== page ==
Material testing

Sample preparation for cyclic testing. Compression moulding was carried out using a 4120 Hydraulic Unit Carver press, a stainless-steel dog bone mould (see Fig. S9), and PTFE protective sheets (CS Hyde). The dog bone mould was custom ordered from the Laboratory of Atomic and Solid State Physics Machine Shop at Cornell University. The mould was sprayed with PTFE (Sprayon, MR 311) to prevent polymer from adhering to the mould. Specimens were prepared by compression moulding for 1 minute between PTFE protective sheets at 130 °C under 3000 lbs of pressure. Samples were cooled to 25 °C by cooling the plates with a stream of water, and excess polymer was trimmed from the specimens. Final dog bone specimens had uniform dimensions with a cross sectional area of 1.86 mm2.
Tensile testing. Tensile properties of compression-moulded copolymer samples were analysed using a Zwick/Roell Z010 testing system equipped with pneumatic grips and analysed using Zwick/Roell TestXpert II v.3.5 software. Dog bone specimens were clamped using pneumatic grips pressurized to 120 psi. Samples were loaded to either 100, 300, or 500 percent strain, followed immediately by unloading to the original length. For both loading and unloading, a strain rate of 0.01 s−1 was used. Toughness (UT) was calculated as the area under the loading curve, while hysteresis energy (WH) was calculated as the area between the loading and unloading curves. Areas were calculated using the trapezoidal method. Young's modulus (E) was determined from the loading curve as the slope of the linear elastic region at low (<10%) strain.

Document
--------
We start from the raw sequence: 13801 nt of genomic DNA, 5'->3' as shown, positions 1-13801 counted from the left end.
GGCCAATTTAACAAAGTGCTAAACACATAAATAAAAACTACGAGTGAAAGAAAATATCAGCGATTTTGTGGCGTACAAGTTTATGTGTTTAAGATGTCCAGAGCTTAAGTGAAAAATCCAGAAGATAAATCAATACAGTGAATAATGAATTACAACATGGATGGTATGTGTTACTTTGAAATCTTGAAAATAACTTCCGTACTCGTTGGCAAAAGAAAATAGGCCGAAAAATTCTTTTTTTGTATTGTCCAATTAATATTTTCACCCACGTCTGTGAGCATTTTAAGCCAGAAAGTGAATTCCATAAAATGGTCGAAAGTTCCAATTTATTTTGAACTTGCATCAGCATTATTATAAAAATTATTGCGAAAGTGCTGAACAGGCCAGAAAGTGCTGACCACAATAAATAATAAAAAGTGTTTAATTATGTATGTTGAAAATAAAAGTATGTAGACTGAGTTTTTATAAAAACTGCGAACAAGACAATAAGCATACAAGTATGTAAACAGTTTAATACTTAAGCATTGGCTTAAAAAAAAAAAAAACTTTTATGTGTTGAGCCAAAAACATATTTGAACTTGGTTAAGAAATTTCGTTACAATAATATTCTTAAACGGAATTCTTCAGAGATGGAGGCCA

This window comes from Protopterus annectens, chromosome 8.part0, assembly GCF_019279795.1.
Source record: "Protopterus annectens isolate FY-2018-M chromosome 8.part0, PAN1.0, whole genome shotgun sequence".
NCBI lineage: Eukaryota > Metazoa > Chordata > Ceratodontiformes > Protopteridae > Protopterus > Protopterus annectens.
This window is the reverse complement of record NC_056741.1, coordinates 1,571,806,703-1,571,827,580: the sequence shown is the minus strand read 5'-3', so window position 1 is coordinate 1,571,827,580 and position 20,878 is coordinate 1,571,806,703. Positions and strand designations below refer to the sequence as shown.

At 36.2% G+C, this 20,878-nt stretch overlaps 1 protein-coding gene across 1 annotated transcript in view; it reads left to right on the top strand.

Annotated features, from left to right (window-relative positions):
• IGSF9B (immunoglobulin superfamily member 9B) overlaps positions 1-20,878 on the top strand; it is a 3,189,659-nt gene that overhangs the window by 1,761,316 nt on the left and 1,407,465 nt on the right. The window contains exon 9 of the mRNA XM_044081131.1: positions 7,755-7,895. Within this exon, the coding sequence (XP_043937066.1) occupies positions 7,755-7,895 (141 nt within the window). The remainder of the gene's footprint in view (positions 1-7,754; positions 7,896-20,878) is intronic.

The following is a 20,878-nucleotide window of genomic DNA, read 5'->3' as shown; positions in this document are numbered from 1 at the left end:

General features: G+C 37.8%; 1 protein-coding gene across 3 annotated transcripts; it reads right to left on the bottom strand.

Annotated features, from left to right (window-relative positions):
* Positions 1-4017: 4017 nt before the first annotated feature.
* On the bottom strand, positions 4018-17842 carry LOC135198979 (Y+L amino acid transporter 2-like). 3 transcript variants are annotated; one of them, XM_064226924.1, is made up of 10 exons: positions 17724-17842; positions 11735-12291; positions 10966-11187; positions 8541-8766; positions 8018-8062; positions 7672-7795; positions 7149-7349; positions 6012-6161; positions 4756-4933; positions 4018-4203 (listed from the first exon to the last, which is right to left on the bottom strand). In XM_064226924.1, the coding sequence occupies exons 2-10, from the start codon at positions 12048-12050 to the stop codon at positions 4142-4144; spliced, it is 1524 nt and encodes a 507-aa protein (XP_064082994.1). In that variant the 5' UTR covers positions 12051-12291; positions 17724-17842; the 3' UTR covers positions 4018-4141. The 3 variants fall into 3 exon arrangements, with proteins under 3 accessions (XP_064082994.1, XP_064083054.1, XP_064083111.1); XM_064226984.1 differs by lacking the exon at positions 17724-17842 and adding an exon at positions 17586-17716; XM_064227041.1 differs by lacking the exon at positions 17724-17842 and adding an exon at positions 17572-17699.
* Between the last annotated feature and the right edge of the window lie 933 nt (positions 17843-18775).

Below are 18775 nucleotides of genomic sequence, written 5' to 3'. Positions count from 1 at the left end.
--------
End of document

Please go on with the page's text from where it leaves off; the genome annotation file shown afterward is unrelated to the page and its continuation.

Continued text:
Results and discussion

Temporal control of initiation (Fig. 1) enabled us to dictate the shape and breadth of the first PS block (ĐPS) by metered addition of sec-BuLi to a polymerisation reaction of styrene, affording polymers with precisely tailored MWD compositions (Fig. 2a–d). Living PS blocks with tailored MWDs were subsequently chain extended with isoprene and styrene, providing SIS copolymers with number-average molecular weights (Mns) ranging between 96–114 kg mol−1 with overall Đ ∼ 1.1 (Fig. 2e). Polymer 1, composed entirely of blocks with narrow distributions, was prepared as a reference. Polymers 2L and 2H were prepared as a complementary set, both having an outer PS block with Đ ∼ 1.23, but with opposite MWD shapes tailed to lower or higher MW, respectively. Polymers 3L and 3H also have oppositely skewed PS first blocks with a ĐPS ∼ 1.49. Polymers 4L and 4H have complementary MWDs with a ĐPS ∼ 1.66.